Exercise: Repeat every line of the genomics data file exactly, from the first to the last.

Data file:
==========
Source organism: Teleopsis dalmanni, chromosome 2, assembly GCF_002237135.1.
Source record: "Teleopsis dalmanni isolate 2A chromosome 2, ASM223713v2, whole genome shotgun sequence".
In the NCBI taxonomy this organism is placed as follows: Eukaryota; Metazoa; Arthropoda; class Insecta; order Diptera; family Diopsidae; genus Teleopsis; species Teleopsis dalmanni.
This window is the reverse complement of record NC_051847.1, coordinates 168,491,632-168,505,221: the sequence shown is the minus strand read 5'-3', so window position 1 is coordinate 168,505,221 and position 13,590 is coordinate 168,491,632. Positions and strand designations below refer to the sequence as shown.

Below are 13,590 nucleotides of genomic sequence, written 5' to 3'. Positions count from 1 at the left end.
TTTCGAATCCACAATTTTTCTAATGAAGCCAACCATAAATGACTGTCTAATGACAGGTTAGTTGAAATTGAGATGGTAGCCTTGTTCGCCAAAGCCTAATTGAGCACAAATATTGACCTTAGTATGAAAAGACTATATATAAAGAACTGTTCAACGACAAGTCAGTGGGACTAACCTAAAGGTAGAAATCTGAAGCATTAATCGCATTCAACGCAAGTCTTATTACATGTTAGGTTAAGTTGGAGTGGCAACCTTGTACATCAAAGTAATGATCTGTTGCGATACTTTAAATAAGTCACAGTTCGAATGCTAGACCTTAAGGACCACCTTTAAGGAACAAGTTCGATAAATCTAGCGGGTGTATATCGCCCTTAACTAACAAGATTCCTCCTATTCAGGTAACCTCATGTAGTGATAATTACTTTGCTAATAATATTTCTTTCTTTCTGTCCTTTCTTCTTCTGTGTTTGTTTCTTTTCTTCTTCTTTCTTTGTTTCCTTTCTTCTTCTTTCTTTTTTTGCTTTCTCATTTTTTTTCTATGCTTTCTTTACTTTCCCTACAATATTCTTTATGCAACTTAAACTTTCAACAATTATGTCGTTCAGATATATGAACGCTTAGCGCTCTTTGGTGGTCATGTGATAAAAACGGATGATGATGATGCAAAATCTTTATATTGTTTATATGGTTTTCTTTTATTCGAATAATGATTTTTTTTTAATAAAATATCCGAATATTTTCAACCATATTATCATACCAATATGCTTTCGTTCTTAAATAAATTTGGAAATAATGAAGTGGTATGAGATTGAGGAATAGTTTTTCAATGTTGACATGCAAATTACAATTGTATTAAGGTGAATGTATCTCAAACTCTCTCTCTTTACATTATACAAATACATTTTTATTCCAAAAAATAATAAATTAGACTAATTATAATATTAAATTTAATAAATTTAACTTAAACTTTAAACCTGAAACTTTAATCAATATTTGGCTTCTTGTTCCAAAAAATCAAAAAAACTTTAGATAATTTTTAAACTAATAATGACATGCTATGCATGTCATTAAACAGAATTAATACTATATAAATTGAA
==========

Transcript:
Source organism: Teleopsis dalmanni, chromosome 2, assembly GCF_002237135.1.
Source record: "Teleopsis dalmanni isolate 2A chromosome 2, ASM223713v2, whole genome shotgun sequence".
In the NCBI taxonomy this organism is placed as follows: Eukaryota; Metazoa; Arthropoda; class Insecta; order Diptera; family Diopsidae; genus Teleopsis; species Teleopsis dalmanni.
This window is the reverse complement of record NC_051847.1, coordinates 168,491,632-168,505,221: the sequence shown is the minus strand read 5'-3', so window position 1 is coordinate 168,505,221 and position 13,590 is coordinate 168,491,632. Positions and strand designations below refer to the sequence as shown.

Below are 13,590 nucleotides of genomic sequence, written 5' to 3'. Positions count from 1 at the left end.
TTTCGAATCCACAATTTTTCTAATGAAGCCAACCATAAATGACTGTCTAATGACAGGTTAGTTGAAATTGAGATGGTAGCCTTGTTCGCCAAAGCCTAATTGAGCACAAATATTGACCTTAGTATGAAAAGACTATATATAAAGAACTGTTCAACGACAAGTCAGTGGGACTAACCTAAAGGTAGAAATCTGAAGCATTAATCGCATTCAACGCAAGTCTTATTACATGTTAGGTTAAGTTGGAGTGGCAACCTTGTACATCAAAGTAATGATCTGTTGCGATACTTTAAATAAGTCACAGTTCGAATGCTAGACCTTAAGGACCACCTTTAAGGAACAAGTTCGATAAATCTAGCGGGTGTATATCGCCCTTAACTAACAAGATTCCTCCTATTCAGGTAACCTCATGTAGTGATAATTACTTTGCTAATAATATTTCTTTCTTTCTGTCCTTTCTTCTTCTGTGTTTGTTTCTTTTCTTCTTCTTTCTTTGTTTCCTTTCTTCTTCTTTCTTTTTTTGCTTTCTCATTTTTTTTCTATGCTTTCTTTACTTTCCCTACAATATTCTTTATGCAACTTAAACTTTCAACAATTATGTCGTTCAGATATATGAACGCTTAGCGCTCTTTGGTGGTCATGTGATAAAAACGGATGATGATGATGCAAAATCTTTATATTGTTTATATGGTTTTCTTTTATTCGAATAATGATTTTTTTTTAATAAAATATCCGAATATTTTCAACCATATTATCATACCAATATGCTTTCGTTCTTAAATAAATTTGGAAATAATGAAGTGGTATGAGATTGAGGAATAGTTTTTCAATGTTGACATGCAAATTACAATTGTATTAAGGTGAATGTATCTCAAACTCTCTCTCTTTACATTATACAAATACATTTTTATTCCAAAAAATAATAAATTAGACTAATTATAATATTAAATTTAATAAATTTAACTTAAACTTTAAACCTGAAACTTTAATCAATATTTGGCTTCTTGTTCCAAAAAATCAAAAAAACTTTAGATAATTTTTAAACTAATAATGACATGCTATGCATGTCATTAAACAGAATTAATACTATATAAATTGAA